kayak groupHands down, the Great Lakes offer some of the world’s best opportunities for water recreation, and there’s no shortage of fun to be had on these truly magnificent lakes.

When enjoying an afternoon dip, whether at Ohio Street’s “swimmer’s lane” in downtown Chicago or at Michigan’s Sleeping Bear Dunes National Lakeshore, it’s important to keep in mind that overstated but underused mantra, “safety first.” By practicing water safety, you’re ensuring many more years of fishing, swimming, boating and all-around Great Lakes fun!

Here are a few tips to ensure you have a fun—and safe—experience:

  • Pay attention to red-flag warnings posted at beaches; they indicate unsafe conditions.
  • Keep a close eye on those around you, and know how to help them should they need it. Here are a few ways to tell if someone needs help in the water.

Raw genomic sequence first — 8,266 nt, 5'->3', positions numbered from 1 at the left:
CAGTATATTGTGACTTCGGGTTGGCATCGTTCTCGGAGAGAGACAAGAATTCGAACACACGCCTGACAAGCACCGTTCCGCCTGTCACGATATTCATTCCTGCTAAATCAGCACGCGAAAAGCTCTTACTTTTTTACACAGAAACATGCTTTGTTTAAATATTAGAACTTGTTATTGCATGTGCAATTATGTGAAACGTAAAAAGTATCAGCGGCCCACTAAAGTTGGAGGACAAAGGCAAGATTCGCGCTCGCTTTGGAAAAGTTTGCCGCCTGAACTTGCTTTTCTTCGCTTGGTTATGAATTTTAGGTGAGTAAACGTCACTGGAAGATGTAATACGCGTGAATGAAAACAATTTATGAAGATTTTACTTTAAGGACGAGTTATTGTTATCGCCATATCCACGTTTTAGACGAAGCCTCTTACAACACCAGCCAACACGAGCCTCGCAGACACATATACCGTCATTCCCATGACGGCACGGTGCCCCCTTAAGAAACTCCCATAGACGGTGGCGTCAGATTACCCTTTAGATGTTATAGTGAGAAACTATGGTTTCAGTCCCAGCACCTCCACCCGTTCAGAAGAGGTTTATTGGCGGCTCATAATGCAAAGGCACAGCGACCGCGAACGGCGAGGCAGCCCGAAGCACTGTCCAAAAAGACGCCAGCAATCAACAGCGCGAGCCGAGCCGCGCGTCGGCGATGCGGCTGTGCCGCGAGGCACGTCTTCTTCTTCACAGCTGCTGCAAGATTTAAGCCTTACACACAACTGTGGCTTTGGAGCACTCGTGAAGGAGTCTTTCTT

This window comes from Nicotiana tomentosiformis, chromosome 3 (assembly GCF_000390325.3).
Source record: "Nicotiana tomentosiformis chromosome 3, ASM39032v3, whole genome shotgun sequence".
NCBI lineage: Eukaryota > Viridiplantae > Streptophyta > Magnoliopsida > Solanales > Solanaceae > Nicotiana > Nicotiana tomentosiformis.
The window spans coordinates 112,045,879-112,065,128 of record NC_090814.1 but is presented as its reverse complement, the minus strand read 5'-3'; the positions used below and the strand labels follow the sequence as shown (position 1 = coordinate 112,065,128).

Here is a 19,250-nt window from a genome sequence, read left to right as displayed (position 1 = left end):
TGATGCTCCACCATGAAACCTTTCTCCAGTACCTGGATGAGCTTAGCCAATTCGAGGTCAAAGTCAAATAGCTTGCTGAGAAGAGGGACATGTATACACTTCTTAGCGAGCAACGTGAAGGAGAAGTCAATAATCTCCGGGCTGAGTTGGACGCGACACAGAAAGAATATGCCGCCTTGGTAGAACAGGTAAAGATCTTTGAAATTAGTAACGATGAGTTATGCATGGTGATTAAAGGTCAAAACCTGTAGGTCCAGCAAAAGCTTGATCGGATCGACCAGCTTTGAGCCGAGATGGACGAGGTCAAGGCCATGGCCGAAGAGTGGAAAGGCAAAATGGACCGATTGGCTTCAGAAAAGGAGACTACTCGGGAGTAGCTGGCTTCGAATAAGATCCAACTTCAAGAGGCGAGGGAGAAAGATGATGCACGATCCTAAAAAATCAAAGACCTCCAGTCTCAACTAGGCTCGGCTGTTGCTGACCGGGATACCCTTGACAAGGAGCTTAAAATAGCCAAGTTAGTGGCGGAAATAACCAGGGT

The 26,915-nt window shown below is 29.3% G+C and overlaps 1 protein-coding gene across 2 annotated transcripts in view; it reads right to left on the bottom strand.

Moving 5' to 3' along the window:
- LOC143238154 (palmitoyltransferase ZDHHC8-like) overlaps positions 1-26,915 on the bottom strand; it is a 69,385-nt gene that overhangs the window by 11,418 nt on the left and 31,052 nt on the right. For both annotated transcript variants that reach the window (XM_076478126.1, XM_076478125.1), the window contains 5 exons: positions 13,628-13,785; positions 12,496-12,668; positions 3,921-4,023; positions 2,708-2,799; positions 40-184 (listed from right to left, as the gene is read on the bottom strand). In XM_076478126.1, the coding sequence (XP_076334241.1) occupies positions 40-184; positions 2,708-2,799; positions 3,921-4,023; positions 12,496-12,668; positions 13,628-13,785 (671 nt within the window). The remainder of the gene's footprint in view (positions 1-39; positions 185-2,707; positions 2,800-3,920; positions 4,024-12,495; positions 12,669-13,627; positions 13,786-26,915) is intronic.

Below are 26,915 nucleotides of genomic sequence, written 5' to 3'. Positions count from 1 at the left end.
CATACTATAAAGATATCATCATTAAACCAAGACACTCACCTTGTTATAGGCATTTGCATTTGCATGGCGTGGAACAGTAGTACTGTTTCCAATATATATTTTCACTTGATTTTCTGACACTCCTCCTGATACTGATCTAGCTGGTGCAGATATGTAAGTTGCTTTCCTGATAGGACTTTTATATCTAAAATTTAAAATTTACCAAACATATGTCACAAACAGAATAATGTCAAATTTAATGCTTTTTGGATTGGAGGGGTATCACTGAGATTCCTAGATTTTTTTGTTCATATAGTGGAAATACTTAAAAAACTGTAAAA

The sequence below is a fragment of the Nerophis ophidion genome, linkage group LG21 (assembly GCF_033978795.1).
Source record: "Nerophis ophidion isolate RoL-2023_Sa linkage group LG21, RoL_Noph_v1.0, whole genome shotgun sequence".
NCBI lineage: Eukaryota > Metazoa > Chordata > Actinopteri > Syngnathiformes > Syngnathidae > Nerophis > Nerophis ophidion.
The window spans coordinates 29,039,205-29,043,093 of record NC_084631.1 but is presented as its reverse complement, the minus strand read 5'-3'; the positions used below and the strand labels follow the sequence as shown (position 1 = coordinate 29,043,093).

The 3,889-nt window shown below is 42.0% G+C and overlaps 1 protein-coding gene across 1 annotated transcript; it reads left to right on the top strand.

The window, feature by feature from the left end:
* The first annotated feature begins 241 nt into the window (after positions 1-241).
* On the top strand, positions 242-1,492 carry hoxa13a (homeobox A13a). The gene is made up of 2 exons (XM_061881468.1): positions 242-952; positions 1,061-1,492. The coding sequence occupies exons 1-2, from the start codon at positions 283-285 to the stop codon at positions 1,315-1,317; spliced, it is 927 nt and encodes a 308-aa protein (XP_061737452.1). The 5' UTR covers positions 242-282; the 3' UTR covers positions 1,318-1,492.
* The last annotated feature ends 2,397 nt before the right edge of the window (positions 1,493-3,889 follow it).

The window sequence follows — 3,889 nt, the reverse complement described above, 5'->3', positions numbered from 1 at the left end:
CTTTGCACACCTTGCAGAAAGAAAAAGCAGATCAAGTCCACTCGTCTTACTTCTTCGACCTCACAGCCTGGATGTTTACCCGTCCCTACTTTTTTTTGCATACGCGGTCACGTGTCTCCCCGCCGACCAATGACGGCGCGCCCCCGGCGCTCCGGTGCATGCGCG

• Memorize these simple steps to escape a rip current: flip, float, follow! By floating, you can keep your head above water, stay calmer in turbulent water and conserve energy. It’s also important to follow the current instead of fight against it – if possible swim perpendicular to the direction of the current (visit the Great Lakes Surf and Rescue Project for more information).
  • Check the forecast before heading out for the day, as water conditions can change quickly (the National Weather Service is a good resource).
  • Be prepared with safety gear. When boating, always wear personal floatation devices (PFDs), and remember that synthetic clothing conserves heat, while cotton extracts heat.
  • Consider taking a water-safety training course, first aid and CPR.

So in addition to your sunscreen, swimsuit and cooler, don’t forget to bring along your knowledge of water safety! And don’t forget to practice  good stewardship while you fish, swim, or boat: Dispose of trash appropriately, and refrain from feeding wildlife. You’ll also want to clean your boat properly  to prevent the spread of invasive species, and leave natural features as you found them so others can experience the wonder of the lakes.

Reid Bogert, Great Lakes sustainability team